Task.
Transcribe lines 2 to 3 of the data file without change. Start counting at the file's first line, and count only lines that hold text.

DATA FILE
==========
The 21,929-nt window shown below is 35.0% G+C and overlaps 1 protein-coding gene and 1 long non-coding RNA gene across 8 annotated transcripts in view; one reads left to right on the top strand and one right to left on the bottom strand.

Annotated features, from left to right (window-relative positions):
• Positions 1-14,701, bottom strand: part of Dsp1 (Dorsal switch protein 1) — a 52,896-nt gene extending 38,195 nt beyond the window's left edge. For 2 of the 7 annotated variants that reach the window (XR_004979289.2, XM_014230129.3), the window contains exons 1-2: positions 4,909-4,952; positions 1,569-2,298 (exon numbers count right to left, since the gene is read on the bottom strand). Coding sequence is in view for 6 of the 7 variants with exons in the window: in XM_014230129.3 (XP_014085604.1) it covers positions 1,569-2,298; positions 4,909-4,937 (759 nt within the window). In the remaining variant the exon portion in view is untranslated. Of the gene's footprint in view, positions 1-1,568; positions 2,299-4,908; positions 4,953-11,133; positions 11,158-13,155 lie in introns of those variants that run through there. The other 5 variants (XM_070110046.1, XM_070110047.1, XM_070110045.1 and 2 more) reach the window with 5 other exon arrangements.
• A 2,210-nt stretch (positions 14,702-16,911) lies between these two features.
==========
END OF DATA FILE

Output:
Annotated features, from left to right (window-relative positions):
• Positions 1-14,701, bottom strand: part of Dsp1 (Dorsal switch protein 1) — a 52,896-nt gene extending 38,195 nt beyond the window's left edge. For 2 of the 7 annotated variants that reach the window (XR_004979289.2, XM_014230129.3), the window contains exons 1-2: positions 4,909-4,952; positions 1,569-2,298 (exon numbers count right to left, since the gene is read on the bottom strand). Coding sequence is in view for 6 of the 7 variants with exons in the window: in XM_014230129.3 (XP_014085604.1) it covers positions 1,569-2,298; positions 4,909-4,937 (759 nt within the window). In the remaining variant the exon portion in view is untranslated. Of the gene's footprint in view, positions 1-1,568; positions 2,299-4,908; positions 4,953-11,133; positions 11,158-13,155 lie in introns of those variants that run through there. The other 5 variants (XM_070110046.1, XM_070110047.1, XM_070110045.1 and 2 more) reach the window with 5 other exon arrangements.